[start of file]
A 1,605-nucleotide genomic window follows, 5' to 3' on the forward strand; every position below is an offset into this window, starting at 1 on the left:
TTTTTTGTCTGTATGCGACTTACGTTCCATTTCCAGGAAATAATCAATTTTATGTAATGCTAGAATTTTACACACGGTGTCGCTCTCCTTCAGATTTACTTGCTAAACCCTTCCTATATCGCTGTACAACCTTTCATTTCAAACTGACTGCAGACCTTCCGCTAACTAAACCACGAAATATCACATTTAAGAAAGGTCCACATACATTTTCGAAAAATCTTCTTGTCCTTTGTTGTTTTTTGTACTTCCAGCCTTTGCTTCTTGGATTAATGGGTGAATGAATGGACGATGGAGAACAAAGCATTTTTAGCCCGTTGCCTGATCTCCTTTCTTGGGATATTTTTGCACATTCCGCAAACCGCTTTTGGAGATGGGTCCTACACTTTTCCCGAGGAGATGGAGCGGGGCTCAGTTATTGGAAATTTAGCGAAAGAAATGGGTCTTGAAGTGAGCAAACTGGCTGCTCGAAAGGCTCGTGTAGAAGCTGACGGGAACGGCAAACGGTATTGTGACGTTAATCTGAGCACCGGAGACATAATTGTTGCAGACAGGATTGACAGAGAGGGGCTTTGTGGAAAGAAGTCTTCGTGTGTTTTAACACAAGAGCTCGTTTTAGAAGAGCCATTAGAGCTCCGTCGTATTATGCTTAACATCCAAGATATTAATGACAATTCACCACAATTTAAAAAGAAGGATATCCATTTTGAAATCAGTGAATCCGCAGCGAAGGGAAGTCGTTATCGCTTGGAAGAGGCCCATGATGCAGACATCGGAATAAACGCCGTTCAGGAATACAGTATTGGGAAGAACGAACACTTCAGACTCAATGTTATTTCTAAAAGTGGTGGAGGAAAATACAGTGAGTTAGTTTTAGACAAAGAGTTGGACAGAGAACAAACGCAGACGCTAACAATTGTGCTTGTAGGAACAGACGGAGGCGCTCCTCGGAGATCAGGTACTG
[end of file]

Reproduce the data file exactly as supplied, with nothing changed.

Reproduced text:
A 1,605-nucleotide genomic window follows, 5' to 3' on the forward strand; every position below is an offset into this window, starting at 1 on the left:
TTTTTTGTCTGTATGCGACTTACGTTCCATTTCCAGGAAATAATCAATTTTATGTAATGCTAGAATTTTACACACGGTGTCGCTCTCCTTCAGATTTACTTGCTAAACCCTTCCTATATCGCTGTACAACCTTTCATTTCAAACTGACTGCAGACCTTCCGCTAACTAAACCACGAAATATCACATTTAAGAAAGGTCCACATACATTTTCGAAAAATCTTCTTGTCCTTTGTTGTTTTTTGTACTTCCAGCCTTTGCTTCTTGGATTAATGGGTGAATGAATGGACGATGGAGAACAAAGCATTTTTAGCCCGTTGCCTGATCTCCTTTCTTGGGATATTTTTGCACATTCCGCAAACCGCTTTTGGAGATGGGTCCTACACTTTTCCCGAGGAGATGGAGCGGGGCTCAGTTATTGGAAATTTAGCGAAAGAAATGGGTCTTGAAGTGAGCAAACTGGCTGCTCGAAAGGCTCGTGTAGAAGCTGACGGGAACGGCAAACGGTATTGTGACGTTAATCTGAGCACCGGAGACATAATTGTTGCAGACAGGATTGACAGAGAGGGGCTTTGTGGAAAGAAGTCTTCGTGTGTTTTAACACAAGAGCTCGTTTTAGAAGAGCCATTAGAGCTCCGTCGTATTATGCTTAACATCCAAGATATTAATGACAATTCACCACAATTTAAAAAGAAGGATATCCATTTTGAAATCAGTGAATCCGCAGCGAAGGGAAGTCGTTATCGCTTGGAAGAGGCCCATGATGCAGACATCGGAATAAACGCCGTTCAGGAATACAGTATTGGGAAGAACGAACACTTCAGACTCAATGTTATTTCTAAAAGTGGTGGAGGAAAATACAGTGAGTTAGTTTTAGACAAAGAGTTGGACAGAGAACAAACGCAGACGCTAACAATTGTGCTTGTAGGAACAGACGGAGGCGCTCCTCGGAGATCAGGTACTG